The previous article⧉
introduced EthDNS, an Ethereum backend for the Domain Name System (DNS). This article explains how to configure a DNS domain in Ethereum using the Ethereum Name Service (ENS).
Before using EthDNS please note that it is currently running on ropsten and is under active development. Although best efforts will be made to keep the EthDNS resolvers online there will be downtime when the resolvers or the infrastructure on which they rely are updated.
Set up DNS on ENS
The first step in using EthDNS is to claim ownership of the domain in ENS. Details on how to do this are available in Nick Johnson’s article⧉
. Note that as per that article the only domains that are enabled at current are those in the .xyz domain.
At this point DNSSEC should be disabled with your domain registrar for the domain that has been claimed.
Set up the DNS resolver
The next step is to set up the EthDNS resolver. This can be done through a web interface such as MyCrypto or from the command line. This article will describe how to use the command line with the help of Ethereal, a command-line tool designed to make many common Ethereum tasks easy to access. Details on how to install Ethereal can be found on Ethereal’s github page⧉
This and future examples assume that your domain is called mydomain.xyz so to work for your own domain change instances of mydomain.xyz with your domain as required. To set up the EthDNS resolver run the following Ethereal command:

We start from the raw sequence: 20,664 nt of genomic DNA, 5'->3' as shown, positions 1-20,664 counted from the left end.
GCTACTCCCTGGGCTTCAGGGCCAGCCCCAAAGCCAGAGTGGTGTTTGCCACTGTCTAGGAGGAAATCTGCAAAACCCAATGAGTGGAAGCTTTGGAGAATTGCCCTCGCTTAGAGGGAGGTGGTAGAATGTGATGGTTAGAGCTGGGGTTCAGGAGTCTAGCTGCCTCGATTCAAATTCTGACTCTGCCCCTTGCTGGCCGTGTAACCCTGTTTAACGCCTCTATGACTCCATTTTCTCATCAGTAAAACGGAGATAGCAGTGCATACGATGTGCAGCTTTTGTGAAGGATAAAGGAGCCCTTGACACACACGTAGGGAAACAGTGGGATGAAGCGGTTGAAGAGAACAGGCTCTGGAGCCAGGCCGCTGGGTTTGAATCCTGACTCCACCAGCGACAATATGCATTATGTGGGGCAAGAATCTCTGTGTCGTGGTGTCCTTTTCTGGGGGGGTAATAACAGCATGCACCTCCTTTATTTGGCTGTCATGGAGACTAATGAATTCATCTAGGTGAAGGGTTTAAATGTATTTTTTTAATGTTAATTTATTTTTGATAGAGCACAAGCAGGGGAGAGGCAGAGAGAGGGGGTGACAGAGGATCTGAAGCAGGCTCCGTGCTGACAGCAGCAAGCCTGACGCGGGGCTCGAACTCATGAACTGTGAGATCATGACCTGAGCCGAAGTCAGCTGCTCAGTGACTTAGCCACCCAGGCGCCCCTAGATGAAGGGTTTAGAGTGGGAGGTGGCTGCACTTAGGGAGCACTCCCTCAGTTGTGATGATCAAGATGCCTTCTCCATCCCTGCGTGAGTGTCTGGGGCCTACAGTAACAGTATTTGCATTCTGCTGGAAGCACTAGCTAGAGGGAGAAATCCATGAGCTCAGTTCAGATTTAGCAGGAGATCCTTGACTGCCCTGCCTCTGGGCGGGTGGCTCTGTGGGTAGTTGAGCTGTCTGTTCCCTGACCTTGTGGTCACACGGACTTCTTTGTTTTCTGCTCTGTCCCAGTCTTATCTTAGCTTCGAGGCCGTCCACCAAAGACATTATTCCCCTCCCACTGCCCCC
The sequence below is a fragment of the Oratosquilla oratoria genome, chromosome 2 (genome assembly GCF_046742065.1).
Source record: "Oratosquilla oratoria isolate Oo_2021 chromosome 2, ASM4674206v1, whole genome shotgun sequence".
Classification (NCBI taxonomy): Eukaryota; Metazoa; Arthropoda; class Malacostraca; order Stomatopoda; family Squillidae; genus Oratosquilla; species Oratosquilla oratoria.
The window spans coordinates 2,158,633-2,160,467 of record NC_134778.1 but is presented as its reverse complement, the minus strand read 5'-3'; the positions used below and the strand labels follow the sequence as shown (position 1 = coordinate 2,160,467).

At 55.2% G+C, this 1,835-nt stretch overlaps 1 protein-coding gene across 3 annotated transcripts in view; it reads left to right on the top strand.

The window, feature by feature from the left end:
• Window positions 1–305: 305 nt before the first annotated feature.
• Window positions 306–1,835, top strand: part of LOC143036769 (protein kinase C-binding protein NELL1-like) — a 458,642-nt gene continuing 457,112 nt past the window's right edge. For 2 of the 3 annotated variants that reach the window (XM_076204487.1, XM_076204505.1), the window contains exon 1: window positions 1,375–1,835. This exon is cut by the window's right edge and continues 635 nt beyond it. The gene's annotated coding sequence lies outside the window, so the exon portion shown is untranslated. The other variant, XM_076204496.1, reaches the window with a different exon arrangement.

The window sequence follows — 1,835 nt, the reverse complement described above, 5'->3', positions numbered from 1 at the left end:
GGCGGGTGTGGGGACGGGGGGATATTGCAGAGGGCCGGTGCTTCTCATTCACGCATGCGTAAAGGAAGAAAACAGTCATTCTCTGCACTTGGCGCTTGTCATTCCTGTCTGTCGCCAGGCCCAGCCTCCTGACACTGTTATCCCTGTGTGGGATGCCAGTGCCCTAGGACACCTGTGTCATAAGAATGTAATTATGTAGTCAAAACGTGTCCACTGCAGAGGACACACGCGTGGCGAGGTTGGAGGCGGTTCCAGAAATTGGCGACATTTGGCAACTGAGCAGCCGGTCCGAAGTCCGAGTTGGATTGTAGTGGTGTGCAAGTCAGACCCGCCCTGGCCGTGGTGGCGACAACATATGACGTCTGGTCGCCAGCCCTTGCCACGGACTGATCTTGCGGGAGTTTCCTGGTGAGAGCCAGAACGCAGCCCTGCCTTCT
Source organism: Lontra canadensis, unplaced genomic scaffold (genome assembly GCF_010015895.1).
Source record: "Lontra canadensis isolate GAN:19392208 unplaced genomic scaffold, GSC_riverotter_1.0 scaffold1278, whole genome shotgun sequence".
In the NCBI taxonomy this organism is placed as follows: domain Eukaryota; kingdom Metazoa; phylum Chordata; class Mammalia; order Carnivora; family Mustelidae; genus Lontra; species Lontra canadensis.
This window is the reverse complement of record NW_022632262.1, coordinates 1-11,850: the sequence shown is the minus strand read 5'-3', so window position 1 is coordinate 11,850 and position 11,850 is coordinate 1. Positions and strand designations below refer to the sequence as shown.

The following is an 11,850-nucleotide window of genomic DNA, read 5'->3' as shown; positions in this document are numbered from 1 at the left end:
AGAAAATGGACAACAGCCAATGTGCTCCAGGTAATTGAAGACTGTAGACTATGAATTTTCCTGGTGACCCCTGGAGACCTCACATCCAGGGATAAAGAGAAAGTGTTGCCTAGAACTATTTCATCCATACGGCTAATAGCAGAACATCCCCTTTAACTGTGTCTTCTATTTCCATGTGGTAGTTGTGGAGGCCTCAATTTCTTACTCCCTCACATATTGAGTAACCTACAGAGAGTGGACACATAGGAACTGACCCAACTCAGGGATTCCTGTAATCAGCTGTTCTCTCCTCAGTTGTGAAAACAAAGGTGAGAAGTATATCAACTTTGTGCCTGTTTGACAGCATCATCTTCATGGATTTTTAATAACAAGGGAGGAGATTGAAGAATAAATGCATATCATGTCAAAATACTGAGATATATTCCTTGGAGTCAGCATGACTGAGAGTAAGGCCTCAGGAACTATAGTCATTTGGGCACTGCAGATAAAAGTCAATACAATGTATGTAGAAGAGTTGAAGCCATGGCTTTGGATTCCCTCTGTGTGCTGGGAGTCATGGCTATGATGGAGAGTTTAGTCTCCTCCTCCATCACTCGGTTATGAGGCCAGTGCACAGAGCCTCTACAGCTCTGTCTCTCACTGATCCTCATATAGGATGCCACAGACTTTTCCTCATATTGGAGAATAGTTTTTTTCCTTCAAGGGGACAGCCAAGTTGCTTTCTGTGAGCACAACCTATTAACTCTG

Note that in this and future commands secret is the passphrase for the account that owns the domain in ENS and should be changed appropriately.
Configure the EthDNS Resolver
Once the EthDNS resolver is set up DNS records can be added to it. Two DNS records are critical to the operation of any domain — the SOA and NS records — so these should be set up first. To do so run the following Ethereal commands:
The first command sets up the SOA record and the second configures the NS records. Note that there are multiple NS records, with the individual values separated by &&. Once these are in place the domain should be able to be resolved in DNS.
To test this create a suitable record in DNS. The following example creates a record for www.mydomain.xyz that points to 184.108.40.206:
with the same replacements as previously. The name, resource and value can be changed if required. Once the transaction has been mined it should be possible to confirm that the data is correct on the blockchain with:
which shows the SOA and NS records for mydomain.xyz coming directly from Ethereum.
Configure DNS nameservers
The last step is to tell DNS to resolve mydomain.xyz using the EthDNS nameservers. To do this set the nameservers to be ns1.ethdns.xyz and ns2.ethdns.xyz. The specific method to do this is dependent on the DNS provider with which the domain is registered, but the information needs to look something like the below:
Once this is set up it will need to propagate to the DNS servers, which can take up to a day depending on their configuration. Once the propagation is complete DNS for the domain will be served from the Ethereum blockchain.